4. A combined telephoto objective and erecting telescope comprising a housing, a front positive lens fixedly mounted in the housing and serving as a component both of the objective of, the telescope and of the telephoto objective, a camera mounting arranged on the housing with its axis perpendicular to the geometrical axis of the front positive lens, a telescope eyepiece arranged on the housing with its axis parallel to but laterally displaced from the geometrical axis of the front positive lens, a first mirror fixed in the housing in position to deviate the optical axis of the front positive lens into parallelism with the axis of the camera mounting, a second and a third mirror each adapted successively to deviate the optical axis of the front positive lens through 90 degrees, said optical axis as deviated by each of the second and third mirrors remaining perpendicular to the geometric axis of the front positive lens, the third mirror being so positioned that the optical axis of the front positive lens as deviated thereby coincides With the axis of the camera mounting, a first carriage supporting said second and third mirrors for joint motion in a direction parallel to the axis of the camera mounting, a second carriage, a fourth mirror mounted on said second carriage for removable insertion into the optical axis of the front positive lens as deviated by said first three mirrors in position to deflect the optical axis of the front positive lens so deviated into coincidence with the axis of the eyepiece, said second and third mirrors reverting the image formed by the front positive lens and said first and fourth mirrors inverting the image formed by the front positive lens, a negative lens fixedly mounted in the housing coaxially with the camera mounting and adapted to cooperate with the front positive lens in the formation of a telephoto objective, and a second positive lens adapted to cooperate with the front positive lens in the formation of a telescope objective, said negative lens, second positive lens and fourth mirror being so arranged that at least one of said negative and second positive lenses is coaxial with said front positive lens for only one position of said fourth mirror.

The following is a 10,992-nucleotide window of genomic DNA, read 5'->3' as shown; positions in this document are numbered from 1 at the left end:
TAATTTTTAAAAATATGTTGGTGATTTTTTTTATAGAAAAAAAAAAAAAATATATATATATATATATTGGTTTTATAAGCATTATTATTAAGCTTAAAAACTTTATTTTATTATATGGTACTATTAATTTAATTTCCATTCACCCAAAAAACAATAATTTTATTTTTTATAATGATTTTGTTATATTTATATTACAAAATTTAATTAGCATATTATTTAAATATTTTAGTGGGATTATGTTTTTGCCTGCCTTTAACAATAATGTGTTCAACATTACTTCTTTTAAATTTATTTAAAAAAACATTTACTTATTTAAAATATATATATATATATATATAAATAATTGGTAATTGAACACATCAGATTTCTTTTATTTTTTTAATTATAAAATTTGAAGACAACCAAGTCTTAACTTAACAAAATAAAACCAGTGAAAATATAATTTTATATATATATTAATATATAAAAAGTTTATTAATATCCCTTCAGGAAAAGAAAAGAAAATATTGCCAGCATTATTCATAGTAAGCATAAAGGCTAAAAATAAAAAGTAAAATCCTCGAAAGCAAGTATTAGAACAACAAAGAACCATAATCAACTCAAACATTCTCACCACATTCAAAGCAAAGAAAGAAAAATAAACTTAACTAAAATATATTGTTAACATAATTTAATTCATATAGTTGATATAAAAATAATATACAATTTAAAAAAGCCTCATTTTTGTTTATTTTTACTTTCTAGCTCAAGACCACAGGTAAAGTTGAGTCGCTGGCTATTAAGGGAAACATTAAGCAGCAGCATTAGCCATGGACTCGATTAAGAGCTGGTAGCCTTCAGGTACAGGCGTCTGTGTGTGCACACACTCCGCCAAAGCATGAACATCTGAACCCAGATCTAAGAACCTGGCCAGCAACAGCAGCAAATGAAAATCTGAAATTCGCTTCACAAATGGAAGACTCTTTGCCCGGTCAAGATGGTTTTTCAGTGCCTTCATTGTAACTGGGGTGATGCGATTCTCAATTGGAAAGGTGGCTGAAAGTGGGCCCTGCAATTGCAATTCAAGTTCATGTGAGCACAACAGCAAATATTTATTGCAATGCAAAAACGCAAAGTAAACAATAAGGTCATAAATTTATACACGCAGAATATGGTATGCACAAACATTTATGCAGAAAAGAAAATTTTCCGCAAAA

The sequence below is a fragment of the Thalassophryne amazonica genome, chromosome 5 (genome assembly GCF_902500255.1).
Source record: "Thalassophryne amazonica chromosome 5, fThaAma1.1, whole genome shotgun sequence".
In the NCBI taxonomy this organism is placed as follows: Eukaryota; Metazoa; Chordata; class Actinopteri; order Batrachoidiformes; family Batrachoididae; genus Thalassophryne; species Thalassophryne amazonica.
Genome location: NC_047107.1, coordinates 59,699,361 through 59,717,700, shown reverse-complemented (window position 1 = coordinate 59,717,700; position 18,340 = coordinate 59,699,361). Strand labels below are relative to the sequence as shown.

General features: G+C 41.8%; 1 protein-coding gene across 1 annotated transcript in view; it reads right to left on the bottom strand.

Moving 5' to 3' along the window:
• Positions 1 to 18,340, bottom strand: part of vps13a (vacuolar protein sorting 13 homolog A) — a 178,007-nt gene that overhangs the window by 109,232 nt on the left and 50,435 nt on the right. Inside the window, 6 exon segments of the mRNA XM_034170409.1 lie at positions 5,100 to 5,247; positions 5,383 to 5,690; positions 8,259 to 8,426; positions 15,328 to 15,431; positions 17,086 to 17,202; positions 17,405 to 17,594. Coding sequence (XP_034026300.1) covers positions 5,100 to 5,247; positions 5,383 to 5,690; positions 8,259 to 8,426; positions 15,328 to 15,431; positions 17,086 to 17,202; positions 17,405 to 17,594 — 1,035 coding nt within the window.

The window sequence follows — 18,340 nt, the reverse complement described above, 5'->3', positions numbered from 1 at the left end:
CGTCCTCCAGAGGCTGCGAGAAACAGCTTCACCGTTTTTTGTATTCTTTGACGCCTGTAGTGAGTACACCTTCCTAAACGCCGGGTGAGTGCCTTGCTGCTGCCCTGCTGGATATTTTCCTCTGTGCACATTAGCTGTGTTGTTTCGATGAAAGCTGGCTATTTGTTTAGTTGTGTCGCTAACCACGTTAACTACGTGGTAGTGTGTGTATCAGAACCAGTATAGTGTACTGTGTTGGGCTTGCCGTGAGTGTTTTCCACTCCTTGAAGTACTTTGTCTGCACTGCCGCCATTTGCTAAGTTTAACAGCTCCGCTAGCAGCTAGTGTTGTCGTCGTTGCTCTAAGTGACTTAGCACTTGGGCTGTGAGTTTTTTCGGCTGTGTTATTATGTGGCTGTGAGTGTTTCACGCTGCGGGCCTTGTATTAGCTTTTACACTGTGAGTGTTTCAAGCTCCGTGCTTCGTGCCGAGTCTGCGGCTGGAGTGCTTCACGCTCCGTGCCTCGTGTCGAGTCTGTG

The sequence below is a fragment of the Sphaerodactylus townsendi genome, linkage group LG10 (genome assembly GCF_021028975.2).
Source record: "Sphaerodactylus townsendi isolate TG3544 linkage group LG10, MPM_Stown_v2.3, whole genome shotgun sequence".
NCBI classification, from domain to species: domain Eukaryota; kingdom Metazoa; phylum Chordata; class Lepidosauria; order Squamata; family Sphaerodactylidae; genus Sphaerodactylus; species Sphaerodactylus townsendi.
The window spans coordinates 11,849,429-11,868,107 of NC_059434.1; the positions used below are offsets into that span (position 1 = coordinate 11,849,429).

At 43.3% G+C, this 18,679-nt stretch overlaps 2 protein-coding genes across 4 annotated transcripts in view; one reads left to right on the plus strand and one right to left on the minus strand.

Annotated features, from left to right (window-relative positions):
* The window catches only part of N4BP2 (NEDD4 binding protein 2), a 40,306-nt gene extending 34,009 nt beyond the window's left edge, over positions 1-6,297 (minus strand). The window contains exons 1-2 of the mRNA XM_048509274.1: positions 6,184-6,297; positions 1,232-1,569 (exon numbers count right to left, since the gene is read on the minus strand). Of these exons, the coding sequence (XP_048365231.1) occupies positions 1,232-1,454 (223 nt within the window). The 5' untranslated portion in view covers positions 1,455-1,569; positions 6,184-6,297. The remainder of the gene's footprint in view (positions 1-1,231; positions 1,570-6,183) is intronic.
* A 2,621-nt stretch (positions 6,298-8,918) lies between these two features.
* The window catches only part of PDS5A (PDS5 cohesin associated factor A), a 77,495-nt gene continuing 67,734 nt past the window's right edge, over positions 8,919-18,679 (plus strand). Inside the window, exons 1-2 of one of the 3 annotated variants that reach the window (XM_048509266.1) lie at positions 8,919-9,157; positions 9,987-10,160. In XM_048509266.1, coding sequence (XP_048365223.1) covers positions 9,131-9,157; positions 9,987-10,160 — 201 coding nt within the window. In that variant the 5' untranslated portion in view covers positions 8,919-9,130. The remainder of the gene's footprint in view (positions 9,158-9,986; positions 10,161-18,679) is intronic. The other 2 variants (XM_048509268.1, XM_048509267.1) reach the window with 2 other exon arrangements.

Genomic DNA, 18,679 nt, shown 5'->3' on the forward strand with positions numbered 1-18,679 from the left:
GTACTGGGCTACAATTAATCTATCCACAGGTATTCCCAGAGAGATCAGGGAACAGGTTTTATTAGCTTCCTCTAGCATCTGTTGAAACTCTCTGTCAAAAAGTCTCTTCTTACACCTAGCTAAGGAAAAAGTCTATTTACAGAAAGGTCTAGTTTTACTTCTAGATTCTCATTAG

5. A combined telephoto objective and erecting telescope according to claim 4 in which said second positive lens is fixedly mounted in the housing coaxially with said eyepiece.